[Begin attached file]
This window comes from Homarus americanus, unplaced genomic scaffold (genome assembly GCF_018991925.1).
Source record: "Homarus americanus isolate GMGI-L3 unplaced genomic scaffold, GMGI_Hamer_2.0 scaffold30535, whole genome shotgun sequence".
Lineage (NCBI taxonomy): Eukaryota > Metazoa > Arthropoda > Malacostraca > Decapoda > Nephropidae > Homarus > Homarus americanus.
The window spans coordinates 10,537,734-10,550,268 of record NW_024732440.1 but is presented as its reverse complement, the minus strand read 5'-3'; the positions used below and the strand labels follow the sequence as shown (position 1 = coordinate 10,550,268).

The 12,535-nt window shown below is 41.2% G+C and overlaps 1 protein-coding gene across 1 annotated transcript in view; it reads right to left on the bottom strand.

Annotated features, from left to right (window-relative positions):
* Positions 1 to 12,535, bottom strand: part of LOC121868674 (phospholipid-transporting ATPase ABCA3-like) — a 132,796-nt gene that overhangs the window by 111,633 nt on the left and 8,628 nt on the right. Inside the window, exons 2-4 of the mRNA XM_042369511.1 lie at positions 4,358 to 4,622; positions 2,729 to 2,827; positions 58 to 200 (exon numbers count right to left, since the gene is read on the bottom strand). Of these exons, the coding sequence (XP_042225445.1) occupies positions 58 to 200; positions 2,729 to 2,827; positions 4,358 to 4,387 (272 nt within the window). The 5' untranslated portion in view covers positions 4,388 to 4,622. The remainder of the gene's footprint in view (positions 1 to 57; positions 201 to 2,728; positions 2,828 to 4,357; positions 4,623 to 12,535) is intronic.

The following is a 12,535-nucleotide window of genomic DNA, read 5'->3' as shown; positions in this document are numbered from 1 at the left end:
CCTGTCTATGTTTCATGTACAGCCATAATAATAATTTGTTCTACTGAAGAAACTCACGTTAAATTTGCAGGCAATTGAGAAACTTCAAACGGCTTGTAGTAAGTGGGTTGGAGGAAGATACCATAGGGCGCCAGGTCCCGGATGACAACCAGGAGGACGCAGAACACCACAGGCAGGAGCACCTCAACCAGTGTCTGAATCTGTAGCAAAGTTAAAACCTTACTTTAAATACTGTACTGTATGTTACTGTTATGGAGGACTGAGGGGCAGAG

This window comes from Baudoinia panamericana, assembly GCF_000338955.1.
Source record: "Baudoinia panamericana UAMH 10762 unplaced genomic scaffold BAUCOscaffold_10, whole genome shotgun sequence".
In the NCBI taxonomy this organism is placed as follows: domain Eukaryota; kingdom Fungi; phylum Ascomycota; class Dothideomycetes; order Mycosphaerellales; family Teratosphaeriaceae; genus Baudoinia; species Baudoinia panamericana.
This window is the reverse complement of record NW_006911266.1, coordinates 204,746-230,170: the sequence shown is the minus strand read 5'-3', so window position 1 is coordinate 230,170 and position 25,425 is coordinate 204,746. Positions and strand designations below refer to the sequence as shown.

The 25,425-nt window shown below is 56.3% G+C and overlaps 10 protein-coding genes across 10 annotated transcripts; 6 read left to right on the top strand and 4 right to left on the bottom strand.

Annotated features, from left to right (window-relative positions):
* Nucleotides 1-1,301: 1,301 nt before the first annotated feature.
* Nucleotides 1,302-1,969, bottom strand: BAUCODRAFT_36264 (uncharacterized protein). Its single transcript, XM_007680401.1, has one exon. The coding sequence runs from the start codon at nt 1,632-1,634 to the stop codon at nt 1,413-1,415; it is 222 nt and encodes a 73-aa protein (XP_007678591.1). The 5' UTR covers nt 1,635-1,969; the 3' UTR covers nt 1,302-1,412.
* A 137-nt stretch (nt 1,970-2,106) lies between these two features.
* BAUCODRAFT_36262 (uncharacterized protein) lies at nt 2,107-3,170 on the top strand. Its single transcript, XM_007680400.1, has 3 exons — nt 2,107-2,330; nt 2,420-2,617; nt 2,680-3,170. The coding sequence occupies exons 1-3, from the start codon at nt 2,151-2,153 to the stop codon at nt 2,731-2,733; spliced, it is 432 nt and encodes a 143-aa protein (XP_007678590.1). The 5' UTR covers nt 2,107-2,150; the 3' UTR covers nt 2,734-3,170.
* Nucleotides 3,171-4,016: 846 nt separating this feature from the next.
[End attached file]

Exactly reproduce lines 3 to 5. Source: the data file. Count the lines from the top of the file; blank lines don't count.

Lineage (NCBI taxonomy): Eukaryota > Metazoa > Arthropoda > Malacostraca > Decapoda > Nephropidae > Homarus > Homarus americanus.
The window spans coordinates 10,537,734-10,550,268 of record NW_024732440.1 but is presented as its reverse complement, the minus strand read 5'-3'; the positions used below and the strand labels follow the sequence as shown (position 1 = coordinate 10,550,268).

The 12,535-nt window shown below is 41.2% G+C and overlaps 1 protein-coding gene across 1 annotated transcript in view; it reads right to left on the bottom strand.